U.S. Secretary of Education Miguel Cardona visited Wesleyan University on July 28 for a roundtable discussion with first-generation students on the Biden-Harris Administration’s efforts to advance diversity and opportunity in higher education.
Cardona engaged with students about how diversity is important to their learning experiences, bilingualism, having staff that represent their student populations, and culturally relevant teaching. He also sought advice on how to elevate students’ voices and what they want Washington to do to further this charge.
“Each one of these students here today told me that one of the things they love about Wesleyan is learning in an environment that’s diverse—people from different countries, different states, different backgrounds,” Cardona said at a press conference following the roundtable. “That leads to better solutions. That leads to a stronger sense of empathy and looking at different perspectives. That’s what we need more of in this country. I am proud to be here, and proud of the leaders at Wesleyan, and I look forward to other leaders across the country following what they are doing here.”
He spoke with Ahmed Almohamed ’24, Darren Boyce ’25, Omar Gonzalez ’26, Christa Ishimwe ’23, Ezra Jenifer ’23, and Sukenia Wilson ’23.
Almohamed, an African American Studies and Molecular Biology & Biochemistry double-major and native of Iraq, said that when he arrived at Wesleyan, he enrolled in Arabic classes even though he was fluent in the language. When he walked in the first day and the professor spoke to him in Arabic, it made him feel like he belonged.
“It’s easier to be what you can see,” Cardona said in response to Almohamed.
Ishimwe, a College of Letters and Mathematics double-major, suggested to increase access to food from different cultures as a way to make students feel more at home. Ishimwe is Bujumbura, Burundi and said that it is difficult at times to find food from her home nation.
Jenifer, a Psychology major, highlighted America’s heritage as a diverse nation of immigrants, warning against the increasing divisions among racial groups in the country through decisions like the Supreme Court’s decision to end race-informed admissions. He suggested that the Administration initiates more conversations with young activists on social media to better understand their needs.
“America calls itself a melting pot, but we can’t be a melting pot if our college campuses aren’t racially diverse,” Jenifer said. “If we can’t learn from each other and grow with each other if we can’t accept to be around one another. There has to be a willingness for everyone and all their biases to come together and say ‘hey, we’re a melting pot. This is who are, and this is our identity.’ We need to come together, not take steps backward to further racial division in this country.”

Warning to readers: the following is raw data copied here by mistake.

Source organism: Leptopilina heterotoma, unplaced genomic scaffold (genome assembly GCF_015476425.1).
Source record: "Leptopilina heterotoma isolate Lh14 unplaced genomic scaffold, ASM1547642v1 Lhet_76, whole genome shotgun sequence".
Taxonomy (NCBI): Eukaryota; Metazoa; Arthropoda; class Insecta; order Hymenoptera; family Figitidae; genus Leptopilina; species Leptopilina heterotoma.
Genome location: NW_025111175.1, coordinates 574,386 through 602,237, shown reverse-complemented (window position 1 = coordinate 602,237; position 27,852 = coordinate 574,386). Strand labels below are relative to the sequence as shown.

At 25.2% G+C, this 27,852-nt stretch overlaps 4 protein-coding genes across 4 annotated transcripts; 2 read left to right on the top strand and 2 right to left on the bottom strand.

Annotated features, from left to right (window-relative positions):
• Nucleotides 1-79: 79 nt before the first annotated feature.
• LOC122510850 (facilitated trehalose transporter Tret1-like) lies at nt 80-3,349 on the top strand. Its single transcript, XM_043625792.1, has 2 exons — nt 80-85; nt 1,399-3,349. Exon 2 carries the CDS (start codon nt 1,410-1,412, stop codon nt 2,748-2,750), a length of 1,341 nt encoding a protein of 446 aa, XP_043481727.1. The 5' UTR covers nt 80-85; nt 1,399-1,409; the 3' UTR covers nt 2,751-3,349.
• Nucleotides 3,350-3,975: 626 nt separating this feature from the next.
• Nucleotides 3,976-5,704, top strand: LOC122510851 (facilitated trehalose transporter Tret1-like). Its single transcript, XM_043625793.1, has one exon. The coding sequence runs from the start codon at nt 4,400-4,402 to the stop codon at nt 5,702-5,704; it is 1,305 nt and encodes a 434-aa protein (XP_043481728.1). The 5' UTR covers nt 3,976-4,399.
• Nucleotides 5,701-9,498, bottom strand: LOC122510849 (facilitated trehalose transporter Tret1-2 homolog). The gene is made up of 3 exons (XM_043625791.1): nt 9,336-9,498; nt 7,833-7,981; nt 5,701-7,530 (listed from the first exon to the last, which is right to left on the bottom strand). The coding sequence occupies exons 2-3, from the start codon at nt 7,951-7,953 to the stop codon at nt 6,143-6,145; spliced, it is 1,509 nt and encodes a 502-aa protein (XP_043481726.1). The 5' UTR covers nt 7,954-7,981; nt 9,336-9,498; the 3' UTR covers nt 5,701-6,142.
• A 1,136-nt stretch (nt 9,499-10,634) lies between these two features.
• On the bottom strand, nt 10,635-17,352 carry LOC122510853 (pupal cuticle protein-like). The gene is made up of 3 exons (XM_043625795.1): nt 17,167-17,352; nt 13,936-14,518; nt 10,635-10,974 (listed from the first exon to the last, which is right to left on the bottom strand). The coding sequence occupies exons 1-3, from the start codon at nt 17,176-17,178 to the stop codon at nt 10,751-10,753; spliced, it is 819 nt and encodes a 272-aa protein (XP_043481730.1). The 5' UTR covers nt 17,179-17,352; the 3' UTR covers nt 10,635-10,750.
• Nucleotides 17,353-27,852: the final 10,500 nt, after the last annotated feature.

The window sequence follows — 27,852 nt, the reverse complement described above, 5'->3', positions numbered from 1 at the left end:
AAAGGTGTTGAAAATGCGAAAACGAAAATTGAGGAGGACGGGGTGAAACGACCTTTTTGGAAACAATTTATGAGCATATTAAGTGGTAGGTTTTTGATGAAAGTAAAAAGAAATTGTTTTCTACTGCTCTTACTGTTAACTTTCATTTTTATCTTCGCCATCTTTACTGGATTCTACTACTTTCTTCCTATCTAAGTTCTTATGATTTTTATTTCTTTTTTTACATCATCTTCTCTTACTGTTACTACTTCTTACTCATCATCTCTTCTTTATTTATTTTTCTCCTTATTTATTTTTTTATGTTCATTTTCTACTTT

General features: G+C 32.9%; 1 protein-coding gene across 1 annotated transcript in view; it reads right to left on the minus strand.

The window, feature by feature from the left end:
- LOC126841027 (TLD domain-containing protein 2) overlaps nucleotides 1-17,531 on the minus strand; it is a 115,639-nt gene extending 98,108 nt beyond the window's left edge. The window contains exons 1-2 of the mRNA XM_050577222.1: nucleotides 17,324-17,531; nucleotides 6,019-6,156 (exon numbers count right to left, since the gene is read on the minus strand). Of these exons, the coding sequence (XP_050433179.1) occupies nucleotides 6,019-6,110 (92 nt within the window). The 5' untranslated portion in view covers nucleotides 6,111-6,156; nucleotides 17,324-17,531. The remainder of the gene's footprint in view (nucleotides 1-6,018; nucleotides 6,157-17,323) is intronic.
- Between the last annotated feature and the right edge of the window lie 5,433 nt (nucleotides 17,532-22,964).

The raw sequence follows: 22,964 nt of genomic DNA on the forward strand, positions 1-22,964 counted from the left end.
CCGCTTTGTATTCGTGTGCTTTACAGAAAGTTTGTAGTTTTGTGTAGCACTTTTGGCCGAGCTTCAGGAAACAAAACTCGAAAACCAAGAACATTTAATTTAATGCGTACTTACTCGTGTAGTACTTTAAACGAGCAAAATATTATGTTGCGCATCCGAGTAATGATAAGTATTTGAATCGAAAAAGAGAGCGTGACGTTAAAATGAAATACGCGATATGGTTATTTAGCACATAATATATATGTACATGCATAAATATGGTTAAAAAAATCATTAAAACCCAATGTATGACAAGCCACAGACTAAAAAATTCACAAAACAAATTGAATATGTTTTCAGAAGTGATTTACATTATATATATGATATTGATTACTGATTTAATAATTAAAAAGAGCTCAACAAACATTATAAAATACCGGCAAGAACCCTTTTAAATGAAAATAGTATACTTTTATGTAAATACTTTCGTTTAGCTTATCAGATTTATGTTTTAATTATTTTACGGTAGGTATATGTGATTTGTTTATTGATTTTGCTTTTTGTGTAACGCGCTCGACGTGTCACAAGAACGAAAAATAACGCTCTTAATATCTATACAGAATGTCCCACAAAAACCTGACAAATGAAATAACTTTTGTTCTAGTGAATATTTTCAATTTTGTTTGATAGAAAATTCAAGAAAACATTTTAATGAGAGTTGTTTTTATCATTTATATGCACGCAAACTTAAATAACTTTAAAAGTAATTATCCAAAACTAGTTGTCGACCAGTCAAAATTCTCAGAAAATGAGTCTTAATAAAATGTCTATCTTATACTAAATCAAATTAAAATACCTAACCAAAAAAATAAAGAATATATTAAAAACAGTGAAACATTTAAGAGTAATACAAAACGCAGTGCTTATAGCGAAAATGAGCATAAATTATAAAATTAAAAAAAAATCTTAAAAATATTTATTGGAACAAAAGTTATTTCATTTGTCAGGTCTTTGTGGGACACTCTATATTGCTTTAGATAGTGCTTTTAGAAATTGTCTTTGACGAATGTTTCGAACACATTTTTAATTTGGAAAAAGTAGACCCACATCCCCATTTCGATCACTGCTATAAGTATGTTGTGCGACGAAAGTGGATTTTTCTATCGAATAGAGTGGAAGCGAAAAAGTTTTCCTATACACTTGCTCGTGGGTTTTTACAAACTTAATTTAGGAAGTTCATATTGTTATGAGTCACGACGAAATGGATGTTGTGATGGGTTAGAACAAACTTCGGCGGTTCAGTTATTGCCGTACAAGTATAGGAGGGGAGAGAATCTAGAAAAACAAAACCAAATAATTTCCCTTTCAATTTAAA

Cardona said in order to do a better job of recruiting and retaining students from different backgrounds, government and educational institutions need to be more intentional about making sure students feel like they belong.
“You learn most when you just sit down and listen,” Cardona said at a press conference following the roundtable. “These students perspectives are great. They reinforce a lot of things that are happening, but they also offer suggestions around what we could do across the country to increase the number of students that have access to higher education.”
He also pointed out that some schools have counselor ratios of 500 students to one counselor, which makes it difficult for students to get the attention and exposure to higher education that they need.
One way he suggested was to blur the lines between K-12 schools and higher education through increased access to college-level courses for students before they graduate high school, and for improved communication between K-12 and higher ed leadership.
“As a first-generation college student myself, it was that experience for me in junior year that made me feel like I’m college material,” Cardona said. “A lot of our students don’t know that unless they have that experience. University leaders have the opportunity now to reach out and say I want to go where the students are and I want to give them opportunities they haven’t had. What they’ll find is they’re going to be able to recruit better and have a stronger pool of students.”
The roundtable follows the U.S. Department of Education’s National Summit on Equal Opportunity in Higher Education. Senior Biden-Harris Administration officials and leaders from educational institutions across the nation met to discuss strategies to reimagine admissions, build affordable college pipelines, and create inclusive campus communities that support student success and completion.